After months of suspense and anxiety, Chicago school officials announced Thursday that they planned to close 61 school buildings, nearly 13 percent of the total number of schools in the district in what shapes up to be one of the largest mass school shutdowns in U.S. history.
In addition, another six low performing schools will get complete staff turnovers, but the facilities will remain open.
Among the schools being shuttered is Anthony Overton Elementary in Bronzeville.
Irene Robinson, 48, said all five of her children attended Overton. Now six of her grandchildren go there. As she stood outside, waiting to walk her grandchildren home, she became irate at the news of the school’s closing.
“It’s like a death in the family. It’s that sad,” she said. “Overton is a family school. These teachers are like aunties and uncles to my grandkids. We all take care of each other. We’ll never get that again.”
The longer she pondered the closure, the more angry Robinson became.
“What’s gonna happen to these kids?” She asked, as she walked holding the hands of her youngest grandchildren and the others clustered around her. “Kids are being killed right now. They innocent. Why put them in harms way? It’s sad. It’s scary. It’s outrageous.”
Prodded by Mayor Rahm Emanuel, school officials argue that a dramatic shakeout of district resources is necessitated by declining enrollment, shifting demographics and a huge, punishing budget deficit on the horizon. “We have resources that are spread much too thin,” said Todd Babbitz, the district’s chief transformation officer.
But for many parents and children, the announcement means only that they will be displaced from familiar neighborhood schools and much longer—and scarier–walks to class over busy streets that crisscross through competing gang territories. District officials said the changes would affect 30,000 students.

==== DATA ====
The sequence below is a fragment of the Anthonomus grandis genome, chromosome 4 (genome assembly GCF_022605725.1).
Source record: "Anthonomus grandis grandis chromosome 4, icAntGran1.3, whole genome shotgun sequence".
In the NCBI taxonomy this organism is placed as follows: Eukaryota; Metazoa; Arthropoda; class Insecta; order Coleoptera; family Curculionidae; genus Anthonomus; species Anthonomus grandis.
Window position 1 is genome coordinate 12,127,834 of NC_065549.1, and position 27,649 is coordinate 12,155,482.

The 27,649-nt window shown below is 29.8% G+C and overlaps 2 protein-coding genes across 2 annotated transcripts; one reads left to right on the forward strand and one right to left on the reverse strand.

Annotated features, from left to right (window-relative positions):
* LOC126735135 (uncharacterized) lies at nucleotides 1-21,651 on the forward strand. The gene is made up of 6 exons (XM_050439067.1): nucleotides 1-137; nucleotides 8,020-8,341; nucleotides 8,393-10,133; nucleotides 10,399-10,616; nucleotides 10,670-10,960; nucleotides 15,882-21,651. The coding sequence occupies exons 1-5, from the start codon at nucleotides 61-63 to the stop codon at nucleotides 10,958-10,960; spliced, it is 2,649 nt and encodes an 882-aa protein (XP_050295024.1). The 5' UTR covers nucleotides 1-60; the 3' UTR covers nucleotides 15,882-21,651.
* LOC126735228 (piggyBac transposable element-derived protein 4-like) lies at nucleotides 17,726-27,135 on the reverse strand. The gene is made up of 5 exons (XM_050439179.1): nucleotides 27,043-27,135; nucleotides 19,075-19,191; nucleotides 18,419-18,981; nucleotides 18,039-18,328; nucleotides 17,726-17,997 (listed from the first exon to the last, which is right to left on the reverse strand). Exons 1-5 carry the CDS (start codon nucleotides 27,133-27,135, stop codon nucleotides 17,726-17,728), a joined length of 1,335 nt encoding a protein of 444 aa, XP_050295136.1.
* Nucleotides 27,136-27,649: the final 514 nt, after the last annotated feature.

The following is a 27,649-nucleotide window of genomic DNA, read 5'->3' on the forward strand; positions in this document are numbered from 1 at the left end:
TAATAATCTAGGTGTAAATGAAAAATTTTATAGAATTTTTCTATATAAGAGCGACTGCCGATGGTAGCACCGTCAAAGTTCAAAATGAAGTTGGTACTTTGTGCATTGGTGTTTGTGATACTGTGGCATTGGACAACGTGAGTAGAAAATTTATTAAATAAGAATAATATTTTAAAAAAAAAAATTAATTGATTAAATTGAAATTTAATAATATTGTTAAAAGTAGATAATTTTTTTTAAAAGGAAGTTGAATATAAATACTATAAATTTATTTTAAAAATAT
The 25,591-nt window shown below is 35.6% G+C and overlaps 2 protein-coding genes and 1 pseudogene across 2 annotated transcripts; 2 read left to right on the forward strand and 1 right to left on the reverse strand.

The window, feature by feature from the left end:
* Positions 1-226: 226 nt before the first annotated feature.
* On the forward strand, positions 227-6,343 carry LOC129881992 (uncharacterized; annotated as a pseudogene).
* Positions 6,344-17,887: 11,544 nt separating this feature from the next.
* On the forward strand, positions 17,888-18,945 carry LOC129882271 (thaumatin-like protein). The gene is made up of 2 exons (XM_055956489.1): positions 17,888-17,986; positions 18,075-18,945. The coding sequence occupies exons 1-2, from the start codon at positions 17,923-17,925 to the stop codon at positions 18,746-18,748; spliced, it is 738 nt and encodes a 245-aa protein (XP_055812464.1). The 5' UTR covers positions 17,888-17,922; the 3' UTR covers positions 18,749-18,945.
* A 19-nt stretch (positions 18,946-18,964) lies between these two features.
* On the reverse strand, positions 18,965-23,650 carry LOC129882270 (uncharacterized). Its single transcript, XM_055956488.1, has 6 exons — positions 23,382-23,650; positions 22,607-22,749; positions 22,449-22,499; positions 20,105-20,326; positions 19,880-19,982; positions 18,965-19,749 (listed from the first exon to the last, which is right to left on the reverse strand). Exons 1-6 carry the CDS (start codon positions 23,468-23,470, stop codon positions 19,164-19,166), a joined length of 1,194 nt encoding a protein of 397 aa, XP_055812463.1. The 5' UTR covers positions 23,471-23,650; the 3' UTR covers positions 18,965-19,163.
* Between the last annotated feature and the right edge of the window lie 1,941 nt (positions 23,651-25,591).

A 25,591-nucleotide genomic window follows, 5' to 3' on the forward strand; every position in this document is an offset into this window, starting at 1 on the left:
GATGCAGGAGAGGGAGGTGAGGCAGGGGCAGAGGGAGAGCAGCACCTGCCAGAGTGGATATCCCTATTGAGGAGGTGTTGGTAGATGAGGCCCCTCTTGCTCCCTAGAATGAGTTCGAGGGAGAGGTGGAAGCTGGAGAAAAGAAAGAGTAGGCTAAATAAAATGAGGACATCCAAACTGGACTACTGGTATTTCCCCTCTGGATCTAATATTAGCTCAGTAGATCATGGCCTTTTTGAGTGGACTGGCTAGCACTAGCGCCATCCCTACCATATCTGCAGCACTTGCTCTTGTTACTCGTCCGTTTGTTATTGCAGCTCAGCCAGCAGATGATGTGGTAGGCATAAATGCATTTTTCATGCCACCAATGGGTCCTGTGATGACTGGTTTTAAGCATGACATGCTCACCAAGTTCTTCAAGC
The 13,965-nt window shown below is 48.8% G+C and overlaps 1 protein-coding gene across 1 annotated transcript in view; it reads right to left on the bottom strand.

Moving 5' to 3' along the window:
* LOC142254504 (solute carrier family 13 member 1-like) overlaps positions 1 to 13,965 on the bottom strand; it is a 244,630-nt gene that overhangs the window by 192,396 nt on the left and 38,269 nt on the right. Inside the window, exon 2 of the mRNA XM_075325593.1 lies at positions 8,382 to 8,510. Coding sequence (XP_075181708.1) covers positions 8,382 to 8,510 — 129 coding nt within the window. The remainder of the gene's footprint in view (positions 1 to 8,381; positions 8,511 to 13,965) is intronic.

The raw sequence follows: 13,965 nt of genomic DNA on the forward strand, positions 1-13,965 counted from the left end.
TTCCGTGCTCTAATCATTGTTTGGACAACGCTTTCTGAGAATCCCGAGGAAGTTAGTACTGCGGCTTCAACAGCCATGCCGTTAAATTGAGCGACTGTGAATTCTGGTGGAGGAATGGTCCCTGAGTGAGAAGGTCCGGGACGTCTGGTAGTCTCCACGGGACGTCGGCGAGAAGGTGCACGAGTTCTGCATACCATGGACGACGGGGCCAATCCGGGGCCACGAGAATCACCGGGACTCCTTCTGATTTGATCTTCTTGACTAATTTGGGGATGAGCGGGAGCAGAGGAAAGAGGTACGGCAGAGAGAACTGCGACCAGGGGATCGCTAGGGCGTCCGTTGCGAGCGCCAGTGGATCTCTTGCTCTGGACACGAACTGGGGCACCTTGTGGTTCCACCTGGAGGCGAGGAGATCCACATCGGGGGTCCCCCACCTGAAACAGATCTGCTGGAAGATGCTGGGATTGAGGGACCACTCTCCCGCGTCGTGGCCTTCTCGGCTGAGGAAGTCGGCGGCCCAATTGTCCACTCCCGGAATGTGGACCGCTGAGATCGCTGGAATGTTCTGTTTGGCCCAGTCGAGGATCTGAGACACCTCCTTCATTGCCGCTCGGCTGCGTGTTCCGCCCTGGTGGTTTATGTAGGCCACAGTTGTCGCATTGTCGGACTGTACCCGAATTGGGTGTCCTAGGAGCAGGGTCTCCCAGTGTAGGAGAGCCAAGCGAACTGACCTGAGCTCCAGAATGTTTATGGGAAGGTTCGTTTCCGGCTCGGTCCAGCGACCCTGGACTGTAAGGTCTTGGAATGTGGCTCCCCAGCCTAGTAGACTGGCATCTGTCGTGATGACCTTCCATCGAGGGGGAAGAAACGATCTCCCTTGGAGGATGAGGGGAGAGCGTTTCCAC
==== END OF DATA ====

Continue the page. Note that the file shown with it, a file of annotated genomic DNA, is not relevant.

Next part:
In the works for months, the final closings list was released as Emanuel was on a family vacation at a Utah ski area.
At City Hall, where things are often measured through the prism of clout, the closure announcements were no different. Outrage was the sentiment from many alderman whose wards are targeted for closures, while for those successful at protecting schools it was an occasion for chest thumping.
A group of 8 aldermen, calling themselves the Chicago City Council Progressive Reform Coalition, said the closures “disproportionately” hit African-American and Latino students and “would leave entire neighborhoods as virtual ‘school deserts,” disrupting the lives of children and families and depressing property values.”
On the other side of the ledger was Ald. Danny Solis (25th) who dispatched an email crowing that “All 25th Ward schools avoid closure!”
School officials say they are facing a $1 billion deficit next year, and the cutbacks at low-performing and under-utilized schools announced Thursday will help save $560 million over the next decade. At the same time, however, they estimate the cost of upgrading receiving schools and enhanced security at $233 million, meaning the shutdowns actually figure to be an added expense in the short term.
The math of the closure announcements was confusing. In short, the district said it would be closing 52 elementary schools after this school year another over a two year time frame and one high school program.
Another 11 facilities were targeted for what in educator-speak is called “co-locations,” essentially existing schools put under one roof. Some, but not all of those, will also involve building shutdowns.
Officials said the total number of school buildings to close was 61.
Chicago Tribune Reporting